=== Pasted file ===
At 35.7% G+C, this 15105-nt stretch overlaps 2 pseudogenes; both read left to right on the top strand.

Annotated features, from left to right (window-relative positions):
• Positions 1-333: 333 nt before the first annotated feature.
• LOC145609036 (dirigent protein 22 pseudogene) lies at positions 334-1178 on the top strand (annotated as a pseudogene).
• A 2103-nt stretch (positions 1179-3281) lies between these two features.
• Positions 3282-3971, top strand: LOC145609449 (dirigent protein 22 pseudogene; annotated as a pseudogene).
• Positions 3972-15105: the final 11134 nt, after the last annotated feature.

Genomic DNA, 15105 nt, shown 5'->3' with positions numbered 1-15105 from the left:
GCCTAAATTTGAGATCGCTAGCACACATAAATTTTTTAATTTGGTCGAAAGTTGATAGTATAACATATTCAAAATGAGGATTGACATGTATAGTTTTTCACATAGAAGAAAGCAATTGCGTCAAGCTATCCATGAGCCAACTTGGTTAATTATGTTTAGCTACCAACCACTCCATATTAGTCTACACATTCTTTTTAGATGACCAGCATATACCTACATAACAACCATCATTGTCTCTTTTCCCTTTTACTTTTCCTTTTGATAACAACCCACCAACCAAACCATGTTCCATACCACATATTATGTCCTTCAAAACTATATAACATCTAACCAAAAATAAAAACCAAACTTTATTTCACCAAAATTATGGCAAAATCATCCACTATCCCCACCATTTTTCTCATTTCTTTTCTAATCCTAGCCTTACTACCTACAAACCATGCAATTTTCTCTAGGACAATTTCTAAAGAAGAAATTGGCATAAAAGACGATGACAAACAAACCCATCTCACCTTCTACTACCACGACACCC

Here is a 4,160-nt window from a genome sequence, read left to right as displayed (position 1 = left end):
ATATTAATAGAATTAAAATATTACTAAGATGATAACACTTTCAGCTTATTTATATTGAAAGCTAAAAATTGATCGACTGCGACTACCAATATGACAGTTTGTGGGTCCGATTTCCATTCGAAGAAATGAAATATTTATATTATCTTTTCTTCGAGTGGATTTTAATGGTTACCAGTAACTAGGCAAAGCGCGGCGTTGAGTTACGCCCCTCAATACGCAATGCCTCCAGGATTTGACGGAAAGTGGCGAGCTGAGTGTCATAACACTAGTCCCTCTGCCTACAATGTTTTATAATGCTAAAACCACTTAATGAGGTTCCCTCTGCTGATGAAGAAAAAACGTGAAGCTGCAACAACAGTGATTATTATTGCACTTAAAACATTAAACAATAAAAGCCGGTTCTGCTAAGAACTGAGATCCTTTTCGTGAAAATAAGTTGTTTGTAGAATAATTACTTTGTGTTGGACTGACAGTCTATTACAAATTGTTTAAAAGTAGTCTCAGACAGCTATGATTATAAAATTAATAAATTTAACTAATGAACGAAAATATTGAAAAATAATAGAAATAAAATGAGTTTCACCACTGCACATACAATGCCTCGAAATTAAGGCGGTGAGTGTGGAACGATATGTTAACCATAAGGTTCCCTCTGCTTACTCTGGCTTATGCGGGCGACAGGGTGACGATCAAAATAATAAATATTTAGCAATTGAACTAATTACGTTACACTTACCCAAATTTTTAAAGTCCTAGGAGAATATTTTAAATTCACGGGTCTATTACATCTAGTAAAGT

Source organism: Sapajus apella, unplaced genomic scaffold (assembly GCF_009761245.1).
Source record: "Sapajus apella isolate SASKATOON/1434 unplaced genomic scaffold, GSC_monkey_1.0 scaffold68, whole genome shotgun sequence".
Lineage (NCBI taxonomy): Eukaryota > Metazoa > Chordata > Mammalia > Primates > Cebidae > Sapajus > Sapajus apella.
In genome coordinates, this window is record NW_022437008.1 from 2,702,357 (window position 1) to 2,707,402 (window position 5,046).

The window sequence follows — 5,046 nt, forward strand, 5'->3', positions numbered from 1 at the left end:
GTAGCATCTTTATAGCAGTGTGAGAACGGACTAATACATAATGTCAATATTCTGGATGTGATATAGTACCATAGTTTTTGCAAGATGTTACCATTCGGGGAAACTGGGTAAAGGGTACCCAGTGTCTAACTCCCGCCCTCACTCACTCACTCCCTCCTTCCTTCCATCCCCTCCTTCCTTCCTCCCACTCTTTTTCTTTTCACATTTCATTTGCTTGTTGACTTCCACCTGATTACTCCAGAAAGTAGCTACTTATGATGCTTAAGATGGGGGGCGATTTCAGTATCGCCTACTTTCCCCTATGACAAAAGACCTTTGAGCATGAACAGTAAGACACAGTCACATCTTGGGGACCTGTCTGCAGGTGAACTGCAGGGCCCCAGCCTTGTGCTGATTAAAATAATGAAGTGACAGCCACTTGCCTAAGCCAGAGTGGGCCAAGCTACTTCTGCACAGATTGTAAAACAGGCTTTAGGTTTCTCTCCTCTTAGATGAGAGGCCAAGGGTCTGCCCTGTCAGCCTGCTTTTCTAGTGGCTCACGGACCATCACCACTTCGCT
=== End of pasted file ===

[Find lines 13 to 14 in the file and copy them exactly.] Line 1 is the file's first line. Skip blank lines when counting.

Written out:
Source record: "Sapajus apella isolate SASKATOON/1434 unplaced genomic scaffold, GSC_monkey_1.0 scaffold68, whole genome shotgun sequence".
Lineage (NCBI taxonomy): Eukaryota > Metazoa > Chordata > Mammalia > Primates > Cebidae > Sapajus > Sapajus apella.